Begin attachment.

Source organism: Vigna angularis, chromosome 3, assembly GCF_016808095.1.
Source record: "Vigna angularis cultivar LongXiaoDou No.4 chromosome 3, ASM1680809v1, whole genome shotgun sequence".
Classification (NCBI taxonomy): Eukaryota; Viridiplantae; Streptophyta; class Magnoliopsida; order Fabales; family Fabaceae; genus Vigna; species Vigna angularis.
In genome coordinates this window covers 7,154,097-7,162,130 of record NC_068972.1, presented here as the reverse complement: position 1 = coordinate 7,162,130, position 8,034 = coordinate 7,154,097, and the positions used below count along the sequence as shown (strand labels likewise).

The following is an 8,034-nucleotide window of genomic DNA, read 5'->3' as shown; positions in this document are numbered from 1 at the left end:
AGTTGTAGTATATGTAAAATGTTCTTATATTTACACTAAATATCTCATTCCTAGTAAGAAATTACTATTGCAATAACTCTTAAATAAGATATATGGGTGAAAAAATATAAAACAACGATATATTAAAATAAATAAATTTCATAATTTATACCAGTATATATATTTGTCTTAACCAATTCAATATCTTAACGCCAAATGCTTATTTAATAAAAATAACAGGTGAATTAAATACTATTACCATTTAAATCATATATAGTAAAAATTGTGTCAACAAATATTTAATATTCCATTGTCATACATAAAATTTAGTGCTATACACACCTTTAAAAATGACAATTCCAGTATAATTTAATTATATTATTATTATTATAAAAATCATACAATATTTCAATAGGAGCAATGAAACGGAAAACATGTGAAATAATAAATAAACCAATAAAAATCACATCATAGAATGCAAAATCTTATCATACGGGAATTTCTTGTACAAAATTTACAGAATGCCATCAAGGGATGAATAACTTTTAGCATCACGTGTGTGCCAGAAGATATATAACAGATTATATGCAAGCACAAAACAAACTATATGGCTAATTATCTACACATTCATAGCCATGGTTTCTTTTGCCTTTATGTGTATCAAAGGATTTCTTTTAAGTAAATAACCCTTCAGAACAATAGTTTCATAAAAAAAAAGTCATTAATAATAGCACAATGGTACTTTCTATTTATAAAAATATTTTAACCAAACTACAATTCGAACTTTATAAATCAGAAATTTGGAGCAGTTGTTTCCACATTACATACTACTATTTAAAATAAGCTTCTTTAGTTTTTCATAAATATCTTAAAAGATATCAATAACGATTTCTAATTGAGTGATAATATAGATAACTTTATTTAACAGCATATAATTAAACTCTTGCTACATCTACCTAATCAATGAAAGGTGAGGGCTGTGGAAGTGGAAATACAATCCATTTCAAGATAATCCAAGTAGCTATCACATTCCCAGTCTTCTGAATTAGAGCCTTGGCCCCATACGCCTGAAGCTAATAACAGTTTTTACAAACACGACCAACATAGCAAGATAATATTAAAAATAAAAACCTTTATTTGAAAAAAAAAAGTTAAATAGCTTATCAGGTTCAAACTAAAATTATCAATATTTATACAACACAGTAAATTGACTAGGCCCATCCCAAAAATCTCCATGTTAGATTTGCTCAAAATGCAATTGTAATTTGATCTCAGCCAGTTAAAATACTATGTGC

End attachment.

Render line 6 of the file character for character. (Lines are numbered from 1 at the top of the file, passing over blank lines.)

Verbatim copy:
AGTTGTAGTATATGTAAAATGTTCTTATATTTACACTAAATATCTCATTCCTAGTAAGAAATTACTATTGCAATAACTCTTAAATAAGATATATGGGTGAAAAAATATAAAACAACGATATATTAAAATAAATAAATTTCATAATTTATACCAGTATATATATTTGTCTTAACCAATTCAATATCTTAACGCCAAATGCTTATTTAATAAAAATAACAGGTGAATTAAATACTATTACCATTTAAATCATATATAGTAAAAATTGTGTCAACAAATATTTAATATTCCATTGTCATACATAAAATTTAGTGCTATACACACCTTTAAAAATGACAATTCCAGTATAATTTAATTATATTATTATTATTATAAAAATCATACAATATTTCAATAGGAGCAATGAAACGGAAAACATGTGAAATAATAAATAAACCAATAAAAATCACATCATAGAATGCAAAATCTTATCATACGGGAATTTCTTGTACAAAATTTACAGAATGCCATCAAGGGATGAATAACTTTTAGCATCACGTGTGTGCCAGAAGATATATAACAGATTATATGCAAGCACAAAACAAACTATATGGCTAATTATCTACACATTCATAGCCATGGTTTCTTTTGCCTTTATGTGTATCAAAGGATTTCTTTTAAGTAAATAACCCTTCAGAACAATAGTTTCATAAAAAAAAAGTCATTAATAATAGCACAATGGTACTTTCTATTTATAAAAATATTTTAACCAAACTACAATTCGAACTTTATAAATCAGAAATTTGGAGCAGTTGTTTCCACATTACATACTACTATTTAAAATAAGCTTCTTTAGTTTTTCATAAATATCTTAAAAGATATCAATAACGATTTCTAATTGAGTGATAATATAGATAACTTTATTTAACAGCATATAATTAAACTCTTGCTACATCTACCTAATCAATGAAAGGTGAGGGCTGTGGAAGTGGAAATACAATCCATTTCAAGATAATCCAAGTAGCTATCACATTCCCAGTCTTCTGAATTAGAGCCTTGGCCCCATACGCCTGAAGCTAATAACAGTTTTTACAAACACGACCAACATAGCAAGATAATATTAAAAATAAAAACCTTTATTTGAAAAAAAAAAGTTAAATAGCTTATCAGGTTCAAACTAAAATTATCAATATTTATACAACACAGTAAATTGACTAGGCCCATCCCAAAAATCTCCATGTTAGATTTGCTCAAAATGCAATTGTAATTTGATCTCAGCCAGTTAAAATACTATGTGC